Mansion on 108th St. New York Architecture Images-Upper West Side

The Schinasi Mansion


William Tuthill


351 Riverside Drive at 107th St.




French Renaissance


Vermont Marble






Mansion on 108th St.




The Schinasi Mansion

The Schinasi mansion was built in 1909 by Morris Schinasi, an immigrant from Turkey who made his fortune introducing Turkish tobacco to the United States. Its architect is William Tuthill, who also designed Carnegie Hall. For a brief period starting in the 1880's, it was expected that Riverside Drive would rival Fifth Avenue as a location for the homes of the very rich, though this fashion didn't last. It is built in a French Renaissance style out of Vermont Marble. Its lavish interior, which includes a dome lacquered in gold, rejects the vulgar eclecticism of most "robber baron" mansions of its period, and is consistently Renaissance in style. It currently belongs to Hans Smit, a Columbia Law School professor who owns several other historic houses around the world. It used to have a tunnel down to the Hudson River for bringing in tobacco, though this has been sealed up. 
  Schinasi: A Manor from Turkish Tobacco 

By Christopher Gray
[Based on material in Christopher Gray's New York Times May 4,1997 article]

In the 1880s, the predictions for the future of Riverside Drive were bright. All the rich people with mansions on congested Fifth Avenue would surely soon move over to the picturesque Hudson River, where they could build graceful, freestanding houses surrounded by light, air and grass. But by the early 1900s most of the rich folks had decided that they liked Fifth Avenue, even if it was crowded with sightseers and its mansions had less breathing space than tenements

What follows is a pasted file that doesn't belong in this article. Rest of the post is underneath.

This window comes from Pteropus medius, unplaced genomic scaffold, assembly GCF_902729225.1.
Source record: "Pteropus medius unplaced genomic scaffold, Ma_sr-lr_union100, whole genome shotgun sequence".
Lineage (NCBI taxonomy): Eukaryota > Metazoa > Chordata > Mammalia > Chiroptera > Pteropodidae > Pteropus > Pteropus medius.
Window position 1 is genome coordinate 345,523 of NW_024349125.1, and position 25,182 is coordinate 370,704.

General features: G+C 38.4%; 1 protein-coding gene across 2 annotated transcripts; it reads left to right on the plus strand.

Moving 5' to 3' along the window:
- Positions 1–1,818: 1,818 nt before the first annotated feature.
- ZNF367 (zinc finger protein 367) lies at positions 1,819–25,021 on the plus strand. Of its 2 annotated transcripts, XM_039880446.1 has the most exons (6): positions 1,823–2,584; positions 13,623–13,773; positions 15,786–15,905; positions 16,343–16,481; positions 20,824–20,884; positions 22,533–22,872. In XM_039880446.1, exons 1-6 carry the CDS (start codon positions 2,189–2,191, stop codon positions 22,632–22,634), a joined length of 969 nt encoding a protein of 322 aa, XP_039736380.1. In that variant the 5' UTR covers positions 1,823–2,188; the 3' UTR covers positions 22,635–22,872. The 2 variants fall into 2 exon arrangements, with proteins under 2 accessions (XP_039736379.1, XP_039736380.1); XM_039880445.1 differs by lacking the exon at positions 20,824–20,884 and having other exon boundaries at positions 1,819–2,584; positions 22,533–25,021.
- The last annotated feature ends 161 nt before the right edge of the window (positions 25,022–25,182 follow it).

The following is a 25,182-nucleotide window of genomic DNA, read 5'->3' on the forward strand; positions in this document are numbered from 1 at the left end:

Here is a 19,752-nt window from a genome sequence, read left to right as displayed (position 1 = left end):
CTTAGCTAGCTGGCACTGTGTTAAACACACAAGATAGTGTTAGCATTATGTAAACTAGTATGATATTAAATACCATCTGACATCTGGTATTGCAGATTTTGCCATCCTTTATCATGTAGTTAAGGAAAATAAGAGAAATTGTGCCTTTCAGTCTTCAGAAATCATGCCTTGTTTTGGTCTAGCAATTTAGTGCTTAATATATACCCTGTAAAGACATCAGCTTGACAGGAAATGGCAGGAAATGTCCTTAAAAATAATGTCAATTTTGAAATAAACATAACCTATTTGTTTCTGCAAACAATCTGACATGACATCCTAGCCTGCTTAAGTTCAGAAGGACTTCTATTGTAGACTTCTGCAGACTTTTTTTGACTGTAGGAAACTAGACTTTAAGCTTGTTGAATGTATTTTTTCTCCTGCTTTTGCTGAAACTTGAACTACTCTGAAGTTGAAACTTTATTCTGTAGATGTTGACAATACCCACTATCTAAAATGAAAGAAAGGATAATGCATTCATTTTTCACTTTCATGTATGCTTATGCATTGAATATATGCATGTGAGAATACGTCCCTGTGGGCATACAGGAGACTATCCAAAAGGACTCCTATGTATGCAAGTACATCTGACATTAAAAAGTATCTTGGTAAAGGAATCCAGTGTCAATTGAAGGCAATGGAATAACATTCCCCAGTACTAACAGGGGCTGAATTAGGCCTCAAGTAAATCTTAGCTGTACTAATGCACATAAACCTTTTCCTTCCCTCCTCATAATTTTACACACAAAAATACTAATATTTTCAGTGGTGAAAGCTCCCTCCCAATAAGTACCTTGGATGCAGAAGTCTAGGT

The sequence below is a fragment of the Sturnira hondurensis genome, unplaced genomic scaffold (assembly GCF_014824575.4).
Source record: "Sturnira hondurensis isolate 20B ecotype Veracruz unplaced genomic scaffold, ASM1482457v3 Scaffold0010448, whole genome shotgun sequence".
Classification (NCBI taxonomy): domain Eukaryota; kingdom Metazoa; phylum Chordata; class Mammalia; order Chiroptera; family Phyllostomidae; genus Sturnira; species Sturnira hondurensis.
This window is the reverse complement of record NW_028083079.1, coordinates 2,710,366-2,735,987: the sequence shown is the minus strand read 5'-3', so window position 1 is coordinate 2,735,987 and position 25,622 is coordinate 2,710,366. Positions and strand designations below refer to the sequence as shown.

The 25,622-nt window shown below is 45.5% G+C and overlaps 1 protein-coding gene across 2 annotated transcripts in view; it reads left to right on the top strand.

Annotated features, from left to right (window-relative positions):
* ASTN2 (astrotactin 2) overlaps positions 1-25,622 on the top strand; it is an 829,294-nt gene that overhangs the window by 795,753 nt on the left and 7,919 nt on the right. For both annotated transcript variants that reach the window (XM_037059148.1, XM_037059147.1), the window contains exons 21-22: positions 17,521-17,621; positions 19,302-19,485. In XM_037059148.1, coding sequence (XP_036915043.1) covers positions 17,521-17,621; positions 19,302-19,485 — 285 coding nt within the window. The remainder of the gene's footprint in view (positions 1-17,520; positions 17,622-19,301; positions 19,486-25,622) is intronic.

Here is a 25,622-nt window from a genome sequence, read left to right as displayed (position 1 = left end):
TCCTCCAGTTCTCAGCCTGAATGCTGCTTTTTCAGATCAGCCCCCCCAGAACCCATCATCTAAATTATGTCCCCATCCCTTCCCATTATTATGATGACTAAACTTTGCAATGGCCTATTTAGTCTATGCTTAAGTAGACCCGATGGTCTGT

But not everyone agreed with the prevailing wisdom. The Pennsylvania steel millionaire Charles Schwab finished his fullblock house from 73 to 74 St. in 1906, and in 1907 Morris Schinasi began what is now the most impressive house in private ownership on Riverside Drive. Schinasi had emigrated from Turkey in the 1890s with his brother Solomon. They brought Turkish cigarettes with them and popularized the much stronger tobacco here, building and cornering the market within a few years. 

For his new house, Morris Schinasi retained William Tuthill, the 
architect for Carnegie Hall. The French Renaissance style, Vermont white marble mansion that Tuthill designed for 
Schinasi was called by the Real Estate Record & Guide "a four-sided house, and exquisite 
from any side." The white marble blocks placed in construction in accordance with their veining are set off by a bright green tile roof with fanciful copper cresting. To mitigate against what the journal called the "incorrigible vandal" of New York's polluted air, 
Schinasi had water taps distributed around the outside of the house to permit frequent washing. Surrounded by plantings and set back from the property line on all sides, the design of the three-story house reproached the tall, densely built mansions going up on the East Side. 

Although a few private houses went up on Riverside Drive after 1909, none approached the Schinasi house in scale or design. The building (at 107 St.) was designated a landmark in 1974. The house was sold in 1930 and was first a school and later a 
daycare center. In 1979, Hans Smit, a law professor at Columbia University, bought the building, and has 
been working on the restoration for almost two decades. In an interview last month,he said he was now "just a couple of inside doors" short of a complete interior restoration. The new exterior iron doors are among the final touches on the exterior restoration. The outside is presentable, but not pristine. "If I really fix up the outside, the undesirable elements will pay attention" Smit says. "When I bought it, most people said, 'You're a raving maniac.' 

But it's the best investment I ever made."